Thursday, 15 September 2011

Transcendence : A Review

Several months ago, a random email appeared from a Californian publishing house. Would I like to read a copy of Transcendence by Norman E Rosenthal, M.D. If I were agreeable they would send two copies and maybe I could review the book for them.

Normally, I ignore random emails but this one intrigued me. I know the universe sends me books occasionally. The first was a book on bereavement from an online bookseller when I’d ordered one about dandelions. I offered to return it but they asked me to keep it in compensation for dispatching the wrong order. The second was a pink book of poetry left behind by a fellow passenger on a train. Transcendence is the third.

Norman Rosenthal is a South African by birth, but now holds the position of professor of clinical psychiatry at Georgetown Medical Centre with a private practice in Washington DC. His previous research has been in Seasonal Affected Disorder (SAD).

It seems strange that Dr Rosenthal’s life and my own have run parallel in several ways. When he was a young undergraduate in Cape Town in the early 1970s, he was invited to an introductory talk on Transcendental Meditation. He was interested but did not take the offer of paying a fee and learning more.

Halfway across the world, about twelve months later, I was sitting in a room at the Christian Union of Birmingham University listening to the same introductory talk, probably with a similar level of interest, but I did not feel able to take the next step, pay my dues and be given my mantra.

Both of us took a similar path towards mental health, Dr Rosenthal from the professional viewpoint whereas I was educated by service users spending sixteen years with my local MIND group, five years chairing the West Midlands Regional Council of MIND and five years as a Mental Health Act Lay Manager with a stint as Lay Chair of the Regional Appointments Committee for junior psychiatric doctors before they got fed up with my radical views and found someone more acceptable!

Where Dr Rosenthal has spent his professional life treating people who suffer from mental distress, I spent fourteen years monitoring our local mental health services from the viewpoint of the consumer. I watched the change from the old system to the introduction of a home treatment service and a radicle new approach using mainly psychology to help young people recover from early onset psychosis. Never let it be said deprived inner city Birmingham cannot herald ground-breaking national innovations! I even lectured about them to a Grand Round at Oregon State University Hospital in Portland when I was doing a study tour of diversion from custody in 1995.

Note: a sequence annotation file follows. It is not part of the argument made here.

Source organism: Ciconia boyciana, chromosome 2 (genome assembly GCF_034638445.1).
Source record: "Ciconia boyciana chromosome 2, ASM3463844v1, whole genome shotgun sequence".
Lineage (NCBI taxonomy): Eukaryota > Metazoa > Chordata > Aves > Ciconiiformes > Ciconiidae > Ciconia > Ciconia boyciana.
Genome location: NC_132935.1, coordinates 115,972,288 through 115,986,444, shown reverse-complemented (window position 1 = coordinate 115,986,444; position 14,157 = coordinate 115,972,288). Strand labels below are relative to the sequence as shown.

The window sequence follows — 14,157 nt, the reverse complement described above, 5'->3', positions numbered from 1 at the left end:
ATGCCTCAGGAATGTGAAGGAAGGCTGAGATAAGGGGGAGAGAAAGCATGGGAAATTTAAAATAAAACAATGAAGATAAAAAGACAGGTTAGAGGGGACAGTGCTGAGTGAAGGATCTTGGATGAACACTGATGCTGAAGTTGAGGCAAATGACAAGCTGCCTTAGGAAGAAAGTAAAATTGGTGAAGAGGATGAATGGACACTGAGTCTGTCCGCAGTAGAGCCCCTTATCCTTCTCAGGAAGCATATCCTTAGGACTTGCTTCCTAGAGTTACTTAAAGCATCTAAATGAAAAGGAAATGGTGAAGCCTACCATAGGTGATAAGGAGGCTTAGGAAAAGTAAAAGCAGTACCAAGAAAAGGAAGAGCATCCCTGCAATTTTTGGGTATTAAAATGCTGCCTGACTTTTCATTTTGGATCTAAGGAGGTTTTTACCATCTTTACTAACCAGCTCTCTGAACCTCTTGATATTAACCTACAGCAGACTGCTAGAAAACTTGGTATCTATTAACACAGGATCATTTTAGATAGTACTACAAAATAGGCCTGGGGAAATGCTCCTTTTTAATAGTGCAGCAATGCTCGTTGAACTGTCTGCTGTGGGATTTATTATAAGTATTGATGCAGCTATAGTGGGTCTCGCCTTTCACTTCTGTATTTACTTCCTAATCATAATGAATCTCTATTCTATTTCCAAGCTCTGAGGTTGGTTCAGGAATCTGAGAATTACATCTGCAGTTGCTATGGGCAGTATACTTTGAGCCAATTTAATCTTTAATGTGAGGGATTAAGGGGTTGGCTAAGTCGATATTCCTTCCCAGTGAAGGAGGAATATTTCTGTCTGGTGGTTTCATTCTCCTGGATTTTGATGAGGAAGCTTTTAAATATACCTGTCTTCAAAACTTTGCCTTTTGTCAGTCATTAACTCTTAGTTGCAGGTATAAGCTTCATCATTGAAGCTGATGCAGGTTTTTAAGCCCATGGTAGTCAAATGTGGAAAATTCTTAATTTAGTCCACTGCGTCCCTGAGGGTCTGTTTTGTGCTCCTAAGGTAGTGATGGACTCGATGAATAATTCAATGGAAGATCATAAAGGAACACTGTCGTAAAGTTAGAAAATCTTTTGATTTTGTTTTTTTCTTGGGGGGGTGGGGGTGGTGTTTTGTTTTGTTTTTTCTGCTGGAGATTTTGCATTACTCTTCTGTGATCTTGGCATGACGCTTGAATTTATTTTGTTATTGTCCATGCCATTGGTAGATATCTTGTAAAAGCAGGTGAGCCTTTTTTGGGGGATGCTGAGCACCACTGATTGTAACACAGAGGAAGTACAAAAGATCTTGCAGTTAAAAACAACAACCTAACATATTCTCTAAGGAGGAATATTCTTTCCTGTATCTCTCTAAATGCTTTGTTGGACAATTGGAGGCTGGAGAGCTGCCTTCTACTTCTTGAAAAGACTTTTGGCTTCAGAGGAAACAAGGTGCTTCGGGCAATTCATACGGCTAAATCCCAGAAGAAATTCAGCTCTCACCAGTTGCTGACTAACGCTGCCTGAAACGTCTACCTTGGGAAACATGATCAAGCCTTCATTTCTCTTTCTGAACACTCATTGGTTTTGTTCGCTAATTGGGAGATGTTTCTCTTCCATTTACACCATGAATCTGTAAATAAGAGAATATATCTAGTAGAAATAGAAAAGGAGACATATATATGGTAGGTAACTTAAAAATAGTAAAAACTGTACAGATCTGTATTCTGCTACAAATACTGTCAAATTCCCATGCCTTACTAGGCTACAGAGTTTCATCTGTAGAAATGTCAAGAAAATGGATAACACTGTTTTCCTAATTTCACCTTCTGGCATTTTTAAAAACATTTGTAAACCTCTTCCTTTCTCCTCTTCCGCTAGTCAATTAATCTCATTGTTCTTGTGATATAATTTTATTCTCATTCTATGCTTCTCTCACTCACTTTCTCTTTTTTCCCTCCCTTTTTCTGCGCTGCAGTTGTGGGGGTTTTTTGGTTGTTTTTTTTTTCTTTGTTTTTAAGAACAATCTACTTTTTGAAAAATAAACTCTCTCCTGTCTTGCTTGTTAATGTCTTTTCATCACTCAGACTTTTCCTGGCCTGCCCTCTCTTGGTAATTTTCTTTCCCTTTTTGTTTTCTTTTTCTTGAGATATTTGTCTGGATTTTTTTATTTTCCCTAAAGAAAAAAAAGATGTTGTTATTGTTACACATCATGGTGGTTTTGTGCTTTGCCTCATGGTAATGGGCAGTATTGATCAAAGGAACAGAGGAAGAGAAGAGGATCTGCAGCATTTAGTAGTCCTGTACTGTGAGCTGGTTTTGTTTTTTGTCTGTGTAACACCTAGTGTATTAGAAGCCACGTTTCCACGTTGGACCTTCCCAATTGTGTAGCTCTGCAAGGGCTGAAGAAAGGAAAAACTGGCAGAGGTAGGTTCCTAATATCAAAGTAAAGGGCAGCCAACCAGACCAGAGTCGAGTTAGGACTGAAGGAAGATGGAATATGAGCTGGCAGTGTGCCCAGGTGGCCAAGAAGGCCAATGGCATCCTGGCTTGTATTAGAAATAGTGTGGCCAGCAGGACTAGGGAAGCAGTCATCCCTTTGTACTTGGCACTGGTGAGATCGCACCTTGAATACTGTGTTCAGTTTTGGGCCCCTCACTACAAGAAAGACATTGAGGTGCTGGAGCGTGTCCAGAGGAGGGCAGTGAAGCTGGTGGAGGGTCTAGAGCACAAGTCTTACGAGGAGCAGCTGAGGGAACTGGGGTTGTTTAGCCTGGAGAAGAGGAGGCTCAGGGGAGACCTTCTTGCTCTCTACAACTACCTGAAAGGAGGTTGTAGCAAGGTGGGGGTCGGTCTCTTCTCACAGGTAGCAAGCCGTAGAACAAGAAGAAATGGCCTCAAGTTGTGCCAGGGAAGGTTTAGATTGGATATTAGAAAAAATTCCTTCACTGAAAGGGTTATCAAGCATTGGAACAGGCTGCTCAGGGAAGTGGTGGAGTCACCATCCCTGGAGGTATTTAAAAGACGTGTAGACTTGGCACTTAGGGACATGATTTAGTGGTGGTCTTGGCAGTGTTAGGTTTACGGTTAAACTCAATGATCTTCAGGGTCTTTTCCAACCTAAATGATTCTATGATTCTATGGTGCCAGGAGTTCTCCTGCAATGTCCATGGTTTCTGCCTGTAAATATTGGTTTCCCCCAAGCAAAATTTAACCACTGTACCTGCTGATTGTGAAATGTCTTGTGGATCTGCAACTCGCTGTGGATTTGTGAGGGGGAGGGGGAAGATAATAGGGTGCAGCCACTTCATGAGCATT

Now, I offer support to those who suffer mental distress through my herbs and healing and I teach sessions on how the NHS mental health services work to carers and other support workers.

Dr Rosenthal did return to Transcendental Meditation (TM) and now faithfully meditates twice a day. His book is divided into four sections – Transcendence, Healing, Transformation and Harmony. Within each section he describes the introduction of TM into the West through the visits of the Beatles to Marashi Yogi in the 1960s, provides scientific research to show how TM affects the brain and then gives comprehensive examples of the positive effects of TM with groups and individuals everywhere from schools, to prisons and well known media stars.

It is a fascinating book. I was amazed how the simple act of reading brought on a state of calm which I really appreciated. It is not a book which makes you want to read from cover to cover in one go, but it is perfect for dipping in to whenever you have a spare moment.

Dr Rosenthal has an easy, lyrical style, explaining his points in a simple, digestible format. Points are well illustrated with case studies; each story making the learning more memorable. I was slightly disappointed that most of the case studies related to men rather than women, but I presume this was to emphasise that even hardened male criminals or schoolboy yobs growing up in the most disadvantaged and violent neighbourhoods can become relaxed, reformed, constructive members of society, fully able to take control of their own lives and futures.

I particularly found the research carried out in prisons and schools to be exciting and ripe with possibilities. The outcomes seemed so positive, I truly hope this book serves to publicise the potential of providing TM to the most disadvantaged groups, giving them opportunities currently beyond their grasp.

Personally, I felt the stories involving film producers and other media stars did not strengthen the book in any great way, although I can understand Dr Rosenthal wanting to show how TM can enhance creativity in those whose profession is mass entertainment. The inclusion of Russell Brand left a sour taste in my mouth after his distasteful escapades with Jonathan Ross on Radio 2, but I suspect Dr Rosenthal may not have been aware of his elder abuse on this side of the pond.